Tudor Royal watches are water resistant to 100 meters – the same as the Rolex Oyster case. The bezel design is Tudor’s answer to Rolex’s admittedly fancier fluted gold bezel. The Tudor notched bezel looks similar at a glance, but use a more basic machining technique to achieve its visual effect. In fact, according to watch collectors this bezel design is probably the most controversial element of the Royal and the other previous Prince or Tudor models which bore this bezel style. In fact this might be the first time such a bezel design was paired with the Tudor “Royal name” – which has been on hiatus for quite some time I believe. Given that “Tudor” is the name of the historic British royal family, and the brand has had a number of “courtly” names – “Tudor Royal” and “Tudor Prince” more or less feel like the same moniker.
While some Tudor watches contain in-house made Tudor automatic mechanical movements, the Royal watches will feature Swiss Made ETA movements for the 28mm size and Swiss Made Sellita movements for the 34, 38 and 41mm sizes, but they are given a new series of caliber names from Tudor. The larger of the models is the Tudor Royal 41mm, and it is the only of the new Royal watches to feature a Date-Day (Tudor’s traditional way or writing Rolex’s “Day-Date” name) complication. It uses a Sellita SW-240-based automatic movement that Tudor refers to as the T603, while the Royal 38mm has just the time and date and makes use of a Sellita SW-200-based automatic movement (that Tudor refers to as the caliber T601).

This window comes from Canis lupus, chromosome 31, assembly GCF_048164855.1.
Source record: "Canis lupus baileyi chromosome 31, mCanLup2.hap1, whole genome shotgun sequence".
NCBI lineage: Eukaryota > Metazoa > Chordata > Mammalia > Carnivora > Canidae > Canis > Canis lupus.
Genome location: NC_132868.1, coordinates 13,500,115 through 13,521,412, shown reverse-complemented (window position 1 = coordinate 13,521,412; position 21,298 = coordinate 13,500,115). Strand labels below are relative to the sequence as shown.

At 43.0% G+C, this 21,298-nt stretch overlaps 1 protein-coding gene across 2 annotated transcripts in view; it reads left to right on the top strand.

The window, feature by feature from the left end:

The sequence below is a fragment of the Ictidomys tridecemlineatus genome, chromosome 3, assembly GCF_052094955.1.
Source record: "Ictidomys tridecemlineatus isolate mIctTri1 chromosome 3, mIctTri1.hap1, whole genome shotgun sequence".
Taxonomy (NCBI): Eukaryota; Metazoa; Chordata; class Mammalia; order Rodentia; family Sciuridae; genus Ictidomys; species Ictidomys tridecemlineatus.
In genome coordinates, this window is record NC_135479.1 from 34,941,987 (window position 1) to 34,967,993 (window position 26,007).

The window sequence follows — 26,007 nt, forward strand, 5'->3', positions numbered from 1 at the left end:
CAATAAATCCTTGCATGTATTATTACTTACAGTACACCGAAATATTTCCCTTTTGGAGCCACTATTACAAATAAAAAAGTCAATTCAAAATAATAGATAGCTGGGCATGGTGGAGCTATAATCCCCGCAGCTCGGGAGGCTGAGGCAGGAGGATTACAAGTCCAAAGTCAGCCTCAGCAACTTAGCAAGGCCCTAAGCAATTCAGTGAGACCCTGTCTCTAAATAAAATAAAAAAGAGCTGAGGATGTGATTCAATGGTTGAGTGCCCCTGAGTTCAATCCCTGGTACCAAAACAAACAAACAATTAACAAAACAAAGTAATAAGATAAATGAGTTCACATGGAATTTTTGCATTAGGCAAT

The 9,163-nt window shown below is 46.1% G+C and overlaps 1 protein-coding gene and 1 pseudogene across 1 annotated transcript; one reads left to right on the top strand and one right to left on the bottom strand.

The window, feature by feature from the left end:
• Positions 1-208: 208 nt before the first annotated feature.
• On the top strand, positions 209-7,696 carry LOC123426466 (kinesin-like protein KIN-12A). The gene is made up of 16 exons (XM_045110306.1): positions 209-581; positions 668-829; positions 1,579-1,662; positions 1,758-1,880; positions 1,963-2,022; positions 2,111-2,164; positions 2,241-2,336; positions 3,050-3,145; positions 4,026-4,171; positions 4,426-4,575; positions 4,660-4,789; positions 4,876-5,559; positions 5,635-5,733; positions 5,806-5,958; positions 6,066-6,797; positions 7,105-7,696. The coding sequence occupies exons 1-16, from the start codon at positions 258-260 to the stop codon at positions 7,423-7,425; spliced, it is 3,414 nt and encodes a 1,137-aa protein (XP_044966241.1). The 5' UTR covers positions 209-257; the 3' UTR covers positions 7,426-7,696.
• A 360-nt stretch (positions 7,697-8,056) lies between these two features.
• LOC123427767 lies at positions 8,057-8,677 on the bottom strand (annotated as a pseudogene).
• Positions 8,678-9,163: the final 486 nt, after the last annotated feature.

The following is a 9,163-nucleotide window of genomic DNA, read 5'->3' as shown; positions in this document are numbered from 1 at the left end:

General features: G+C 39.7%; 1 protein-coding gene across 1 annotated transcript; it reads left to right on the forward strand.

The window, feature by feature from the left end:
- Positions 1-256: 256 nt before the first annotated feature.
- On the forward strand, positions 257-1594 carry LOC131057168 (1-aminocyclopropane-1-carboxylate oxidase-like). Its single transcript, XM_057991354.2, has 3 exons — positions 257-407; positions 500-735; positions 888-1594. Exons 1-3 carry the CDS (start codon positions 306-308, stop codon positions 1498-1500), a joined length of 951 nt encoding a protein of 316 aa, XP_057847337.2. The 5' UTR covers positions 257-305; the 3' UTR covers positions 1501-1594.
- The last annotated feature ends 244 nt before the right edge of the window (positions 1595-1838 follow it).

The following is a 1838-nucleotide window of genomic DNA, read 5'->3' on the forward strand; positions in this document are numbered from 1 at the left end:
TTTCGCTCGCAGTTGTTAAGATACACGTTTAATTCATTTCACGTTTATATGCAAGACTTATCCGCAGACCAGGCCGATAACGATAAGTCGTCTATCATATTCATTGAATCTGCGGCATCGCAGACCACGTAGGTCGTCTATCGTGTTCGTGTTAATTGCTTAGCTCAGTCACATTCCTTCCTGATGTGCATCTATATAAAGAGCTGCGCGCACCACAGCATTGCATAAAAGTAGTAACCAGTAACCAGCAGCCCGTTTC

Price is on Tudor’s side, as even the two-tone versions of the Royal are pretty affordable by comparative standards. What has yet to be seen is if Tudor’s legion of Black Bay fans (the Black Bay is often touted as an ideal entry-point into high-quality Swiss Made sport watches) will also take to the dressier guise of the Royal. My inclination is that while the Royal watches are pretty nice, Tudor will find appeal with different types of timepiece consumers than those who jumped on the Pelagos and Black Bay bandwagons.
Tudor will also likely be able to claim better case and bracelet quality as compared to much of the competition out there selling at similar price points. Watch collectors have in general not always been the biggest buyers of Rolex’s Datejust and Day-Date models – preferring their sport watches more often than not. I believe the same is true with Tudor, where enthusiasts gravitate toward sport watches while the “luxury lifestyle” models such as the Date-Day (before the Royal) were for more general luxury consumers. That is a shame because watch lovers do miss out a lot when not considering these otherwise excellent models.
Tudor Royal watches should be available in stores around the time when this article is published. With no Baselworld in 2020 (or shows like it since Baselworld no longer exists in its historic form) Tudor and Rolex have been able to debut new watches when they are also available for sale. Price for the Tudor Royal 38 (M28500/M28503) and 41 (M28600/M28603) watches is $2,250/$2,325 in steel, $2,875/$2,950 in steel with partial diamond-set hour markers, $3,300/$3,350 in steel and 18k yellow gold, and $3,925/$3,975 USD in steel and 18k yellow gold with partial diamond-set hour markers. Learn more at the Tudor website here.